We thank the participants, the shehia leaders and the project administrative, field and laboratory staff. We would like to acknowledge Claire Lise Chaignat, Frédérique Marodon, Valérie Perroud, and Mitchell Weiss. We are grateful to the WHO Cholera Technical Advisory Committee: David A. Sack (Chairman), Karen Kotloff, Stephen Obaro, Douglas Wassenaar, Duncan Steele, and Mohamed Yunus. We thank Bou Peters for his support of the project.
GE, RH, MTA and MPK are staff members of the World Health Organization. The authors alone are responsible for the views expressed in this publication and they do not necessarily represent the decisions, policy or views of the World Health Organization.
Conceived and designed the experiments: MJ LvS JLD JDC KT BL RR GE AMK R. Hashim. Performed the experiments: R. Hashim AMK RR NYC BL KT AS SMS AS LvS. Analyzed the data: JKP MA NYC DRK LvS. Wrote the paper: R. Hashim AMK GE JKP RR MA NYC DRK BL KT ALL JDC JLD SS CS R. Hutubessy MTA MPK DS SO AJS SMA AAS LvS MSJ.
- 1. Clemens JD, Sack DA, Harris JR, Chakraborty J, Khan MR, et al. (1986) Field trial of oral cholera vaccines in Bangladesh. Lancet 2: 124–127.
- 2. Clemens JD, Sack DA, Harris JR, Van Loon F, Chakraborty J, et al. (1990) Field trial of oral cholera vaccines in Bangladesh: results from three-year follow-up. Lancet 335: 270–273.
- 3. Lucas ME, Deen JL, von Seidlein L, Wang XY, Ampuero J, et al. (2005) Effectiveness of mass oral cholera vaccination in Beira, Mozambique. N Engl J Med 352: 757–767.
- 4. Jelinek T, Kollaritsch H (2008) Vaccination with Dukoral against travelers' diarrhea (ETEC) and cholera. Expert Rev Vaccines 7: 561–567.
- 5. WHO (2009) Meeting of the Diarrhoeal and Enteric Vaccines Advisory Committee, October 2008–executive summary. Wkly Epidemiol Rec 84: 30–36.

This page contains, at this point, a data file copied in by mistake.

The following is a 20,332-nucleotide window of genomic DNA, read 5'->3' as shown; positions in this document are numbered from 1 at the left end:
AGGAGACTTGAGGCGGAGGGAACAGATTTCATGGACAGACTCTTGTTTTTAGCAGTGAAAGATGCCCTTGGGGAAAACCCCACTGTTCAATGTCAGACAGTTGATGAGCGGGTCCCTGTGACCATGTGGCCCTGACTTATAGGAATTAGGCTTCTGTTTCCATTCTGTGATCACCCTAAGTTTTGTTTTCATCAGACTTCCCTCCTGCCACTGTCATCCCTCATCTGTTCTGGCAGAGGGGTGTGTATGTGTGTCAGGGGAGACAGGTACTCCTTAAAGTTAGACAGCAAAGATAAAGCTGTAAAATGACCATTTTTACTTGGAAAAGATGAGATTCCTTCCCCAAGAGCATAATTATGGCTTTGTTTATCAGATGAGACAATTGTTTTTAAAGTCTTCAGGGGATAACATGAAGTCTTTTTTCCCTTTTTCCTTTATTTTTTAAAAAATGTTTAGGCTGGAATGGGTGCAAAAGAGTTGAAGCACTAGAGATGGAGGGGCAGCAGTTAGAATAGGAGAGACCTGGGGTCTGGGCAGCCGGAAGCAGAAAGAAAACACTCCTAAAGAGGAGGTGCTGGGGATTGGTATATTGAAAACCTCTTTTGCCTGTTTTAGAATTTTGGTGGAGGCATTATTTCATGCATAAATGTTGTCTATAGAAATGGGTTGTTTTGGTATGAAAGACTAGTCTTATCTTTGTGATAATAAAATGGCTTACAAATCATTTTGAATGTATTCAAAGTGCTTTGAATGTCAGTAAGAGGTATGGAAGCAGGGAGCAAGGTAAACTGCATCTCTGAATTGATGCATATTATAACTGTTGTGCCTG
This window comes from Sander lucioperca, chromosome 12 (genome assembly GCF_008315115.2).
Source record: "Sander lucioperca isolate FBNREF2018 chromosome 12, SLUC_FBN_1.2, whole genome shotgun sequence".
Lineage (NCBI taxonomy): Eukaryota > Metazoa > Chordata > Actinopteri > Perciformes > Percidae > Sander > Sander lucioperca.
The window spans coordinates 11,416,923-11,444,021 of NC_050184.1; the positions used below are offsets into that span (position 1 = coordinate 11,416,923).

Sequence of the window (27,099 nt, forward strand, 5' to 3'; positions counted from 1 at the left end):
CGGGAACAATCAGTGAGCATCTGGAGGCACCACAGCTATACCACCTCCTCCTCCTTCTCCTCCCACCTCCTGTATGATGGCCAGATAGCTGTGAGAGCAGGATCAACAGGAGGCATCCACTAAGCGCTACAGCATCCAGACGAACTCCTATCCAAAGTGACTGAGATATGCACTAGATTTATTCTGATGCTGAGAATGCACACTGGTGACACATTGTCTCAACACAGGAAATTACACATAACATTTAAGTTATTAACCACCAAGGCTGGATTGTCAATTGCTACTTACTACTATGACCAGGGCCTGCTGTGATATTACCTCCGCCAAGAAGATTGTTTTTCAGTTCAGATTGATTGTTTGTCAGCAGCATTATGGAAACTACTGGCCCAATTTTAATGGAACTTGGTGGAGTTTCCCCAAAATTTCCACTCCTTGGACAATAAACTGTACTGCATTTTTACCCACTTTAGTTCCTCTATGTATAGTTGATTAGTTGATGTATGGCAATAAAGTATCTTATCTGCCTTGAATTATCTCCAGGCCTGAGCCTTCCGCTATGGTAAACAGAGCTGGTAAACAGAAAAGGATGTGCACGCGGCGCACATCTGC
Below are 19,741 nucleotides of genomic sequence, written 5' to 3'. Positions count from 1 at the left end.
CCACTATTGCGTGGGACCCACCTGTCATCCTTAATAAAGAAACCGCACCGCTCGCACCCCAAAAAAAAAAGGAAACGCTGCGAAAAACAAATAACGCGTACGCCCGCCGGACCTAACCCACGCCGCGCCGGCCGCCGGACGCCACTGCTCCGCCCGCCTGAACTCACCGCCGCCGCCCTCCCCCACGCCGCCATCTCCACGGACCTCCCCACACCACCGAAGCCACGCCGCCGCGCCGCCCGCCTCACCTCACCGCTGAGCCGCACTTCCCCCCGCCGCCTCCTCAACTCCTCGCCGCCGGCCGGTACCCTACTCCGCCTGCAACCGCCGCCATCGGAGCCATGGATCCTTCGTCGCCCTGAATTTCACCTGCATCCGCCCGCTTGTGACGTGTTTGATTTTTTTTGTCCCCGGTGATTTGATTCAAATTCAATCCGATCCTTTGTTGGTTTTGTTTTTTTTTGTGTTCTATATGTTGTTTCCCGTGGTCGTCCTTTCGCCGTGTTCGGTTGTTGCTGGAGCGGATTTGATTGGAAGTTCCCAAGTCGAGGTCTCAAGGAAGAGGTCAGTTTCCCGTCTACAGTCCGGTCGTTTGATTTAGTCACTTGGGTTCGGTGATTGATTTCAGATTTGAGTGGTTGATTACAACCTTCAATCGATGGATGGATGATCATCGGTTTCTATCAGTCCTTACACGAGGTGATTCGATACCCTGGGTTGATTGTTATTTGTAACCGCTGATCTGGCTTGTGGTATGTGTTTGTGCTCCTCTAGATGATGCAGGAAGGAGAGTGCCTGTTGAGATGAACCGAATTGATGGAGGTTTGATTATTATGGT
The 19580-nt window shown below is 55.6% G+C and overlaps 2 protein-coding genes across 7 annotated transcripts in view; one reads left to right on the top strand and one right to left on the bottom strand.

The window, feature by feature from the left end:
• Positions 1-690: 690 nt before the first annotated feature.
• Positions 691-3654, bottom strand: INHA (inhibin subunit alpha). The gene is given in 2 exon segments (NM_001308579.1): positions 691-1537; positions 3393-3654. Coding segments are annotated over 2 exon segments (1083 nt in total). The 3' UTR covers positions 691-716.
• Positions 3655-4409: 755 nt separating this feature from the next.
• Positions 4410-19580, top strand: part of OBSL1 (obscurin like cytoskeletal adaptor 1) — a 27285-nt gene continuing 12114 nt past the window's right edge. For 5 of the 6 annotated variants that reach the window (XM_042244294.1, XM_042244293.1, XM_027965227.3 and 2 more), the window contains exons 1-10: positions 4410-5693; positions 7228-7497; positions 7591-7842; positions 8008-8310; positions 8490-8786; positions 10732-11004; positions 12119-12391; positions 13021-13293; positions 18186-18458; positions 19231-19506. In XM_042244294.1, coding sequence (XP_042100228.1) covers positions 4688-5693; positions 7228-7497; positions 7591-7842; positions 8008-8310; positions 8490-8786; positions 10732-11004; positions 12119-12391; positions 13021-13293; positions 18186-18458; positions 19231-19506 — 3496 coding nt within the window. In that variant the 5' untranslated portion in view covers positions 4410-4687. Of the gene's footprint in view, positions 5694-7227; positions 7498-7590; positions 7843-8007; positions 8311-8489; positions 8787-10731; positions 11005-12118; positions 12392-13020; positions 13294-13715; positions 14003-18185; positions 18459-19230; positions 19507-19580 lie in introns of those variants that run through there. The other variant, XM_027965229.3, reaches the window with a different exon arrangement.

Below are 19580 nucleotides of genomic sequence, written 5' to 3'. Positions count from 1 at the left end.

- 6. Bhattacharya S, Black R, Bourgeois L, Clemens J, Cravioto A, et al. (2009) Public health. The cholera crisis in Africa. Science 324: 885.
- 7. Sur D, Kanungo S, Sah B, Manna B, Ali M, et al. (2011) Efficacy of a low-cost, inactivated whole-cell oral cholera vaccine: results from 3 years of follow-up of a randomized, controlled trial. PLoS Negl Trop Dis 5: e1289.
- 8. WHO (2009) Meeting of the Strategic Advisory Group of Experts on immunization, October 2009 - conclusions and recommendations. Wkly Epidemiol Rec 84: 517–532.
- 9. Glass RI, Becker S, Huq MI (1982) Endemic cholera in rural Bangladesh, 1966–1980. Am J Epidemiol 116: 959–970.
- 10. Diop SA, Manga NM, Dia NM, Gaye S, Ndour CT, et al. (2007) [Cholera and pregnancy: epidemiological, clinical, and evolutionary aspects]. Med Mal Infect 37: 816–820.
- 11. Hirschhorn N, Chowdhury AK, Lindenbaum J (1969) Cholera in pregnant women. Lancet 1: 1230–1232.
- 12. Sanofi-Pasteur (2007) DUKORAL Oral, Inactivated Travellers' Diarrhea and Cholera Vaccine (Package insert). Toronto, Canada.
- 13. WHO (2010) Cholera vaccines: WHO position paper. Wkly Epidemiol Rec 85: 117–128.
- 14. Khatib AM, Hashim R, Reyburn R, Ali M, Chang NY, et al. (2010) Effectiveness of a mass oral cholera vaccination in Zanzibar: findings from two case control studies submitted.
- 15. Ali M, Deen JL, Khatib A, Enwere G, von Seidlein L, et al. (2010) Paperless registration during survey enumerations and large oral cholera mass vaccination in Zanzibar, the United Republic of Tanzania. Bull World Health Organ 88: 556–559.
- 16. Hort KP (1992) Health problems and service use by parents of normal infants in the first 6 months of life. J Paediatr Child Health 28: 286–290.
- 17. Ali M, Sur D, Lopez AL, Kanungo S, Ochiai RL, et al. (2010) Community participation in two vaccination trials in slums of Kolkata, India: a multi-level analysis. J Health Popul Nutr 28: 450–457.
- 18. Ali M, Thiem VD, Park JK, Ochiai RL, Canh do G, et al. (2007) Geographic analysis of vaccine uptake in a cluster-randomized controlled trial in Hue, Vietnam. Health Place 13: 577–587.